Want to learn how to write effective personal essays and place them for publication? Then check out this four-week workshop with Chloe Caldwell!
Your Instructor: Chloe Caldwell, author of 'Women' and 'I'll Tell You In Person'
Where: Online — Available everywhere!
When: January 18, 2018 - February 15, 2018
Enrollment: 20 students
There's power in words.
A personal essay can entertain or teach, warn or admonish. It can hold the whole of your life experience, or just generate a good laugh. There's more than one way to write an essay—which is what makes the discipline so fun and versatile.
But writing personally can be difficult and questions like these often come up:
- What will my family and friends think?
- Why would anyone care what I have to say?
- Where will I publish something so personal?
In Polish & Publish Your Personal Essay, you'll study both contemporary and timeless essays, and why personal essays are vital. Students will learn how to engage, move, and connect with their readers, by reading essays and experimenting with their own. Throughout class, students will be given prompts related to creative nonfiction publications and encouraged to submit. And there will be an ongoing conversation regarding the emotions that are often triggered when writing hyperpersonally.
The instructor, Chloe Caldwell, knows a lot about writing personal essays—and placing them for publication. Her work has been published in venues like Salon, The Rumpus, Thought Catalog, Nylon, The Nervous Breakdown, xoJane, The Frisky, The Sun Magazine, SMITH, Jewcy, Mr. Beller’s Neighborhood, Vol 1. Brooklyn, Freerange Nonfiction, The Faster Times, The Fix, and Men’s Health. She also has a piece in the anthology Goodbye To All That: Writers on Loving and Leaving NYC, alongside writers like Roxane Gay and Cheryl Strayed.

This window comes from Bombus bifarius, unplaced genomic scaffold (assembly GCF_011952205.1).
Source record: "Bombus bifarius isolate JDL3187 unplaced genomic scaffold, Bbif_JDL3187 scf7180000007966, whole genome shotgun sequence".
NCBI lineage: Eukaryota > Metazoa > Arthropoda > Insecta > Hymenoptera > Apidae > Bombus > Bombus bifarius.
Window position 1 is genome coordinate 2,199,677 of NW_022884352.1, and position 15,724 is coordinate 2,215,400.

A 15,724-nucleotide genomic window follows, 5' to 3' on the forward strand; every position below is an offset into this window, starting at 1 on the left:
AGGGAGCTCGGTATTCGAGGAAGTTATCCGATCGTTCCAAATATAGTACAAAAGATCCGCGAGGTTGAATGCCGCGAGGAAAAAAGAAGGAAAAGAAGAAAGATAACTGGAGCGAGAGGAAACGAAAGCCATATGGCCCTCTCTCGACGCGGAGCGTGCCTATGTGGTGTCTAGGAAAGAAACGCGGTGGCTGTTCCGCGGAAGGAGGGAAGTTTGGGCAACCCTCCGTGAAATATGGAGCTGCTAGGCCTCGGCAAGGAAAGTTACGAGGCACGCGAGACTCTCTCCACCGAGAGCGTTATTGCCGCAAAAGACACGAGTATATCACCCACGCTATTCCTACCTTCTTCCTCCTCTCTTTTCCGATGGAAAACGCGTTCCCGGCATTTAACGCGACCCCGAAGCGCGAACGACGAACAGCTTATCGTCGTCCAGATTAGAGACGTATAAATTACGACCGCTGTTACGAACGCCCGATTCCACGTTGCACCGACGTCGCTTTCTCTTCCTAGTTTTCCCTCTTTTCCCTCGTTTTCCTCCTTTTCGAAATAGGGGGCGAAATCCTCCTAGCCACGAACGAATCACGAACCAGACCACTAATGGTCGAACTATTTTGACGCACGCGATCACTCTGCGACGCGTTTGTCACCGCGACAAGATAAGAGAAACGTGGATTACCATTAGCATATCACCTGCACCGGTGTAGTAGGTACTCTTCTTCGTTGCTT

In the first half of the class, you'll study the art of the personal essay—where to start and how to make it effective. In the second half, Chloe will help you nail down your voice, and find venues that would be best suited for your work.
Along the way, Chloe will be critiquing your work and answering your questions in a collaborative, judgment-free environment. Students will also critique each other, to help them develop their critical voice. All skill levels welcome!
Oh, and in case you were wondering how effective the class is, here a selection of essays written in the workshop under Chloe's tutelage:
- "Drifting Beyond The Pale" by Angela Giles Patel at The Nervous Breakdown
- "Fat Guy" by Ray Shea at Hobart
- "Holding On: My Journey With Antidepressants" by Angela Giles Patel at The Manifest-Station
- "Where I Write #26: Where the Rocks Gather" by Asha Dore at The Rumpus
- "Making it Big" by Asha Dore at Burrow Press Review
What This Class Covers
WEEK 1: The Personal and the Universal
As essayists, ideally, we want our readers to say: My life has been profoundly different from yours, and yet I found myself relating to your experiences. This week we will examine how we can use the ‘self’ as a lens to look at larger themes that readers can relate to. Examples of when to implement scene, dialogue, and charatcers for a stronger narrative arc will be discussed.
Assignment: Writing prompt TBA in class and reading assignments “On Navel Gazing” by Jay Ponteri and “Picturing The Personal Essay” by Tim Bascom.
WEEK 2: Point of View & Voice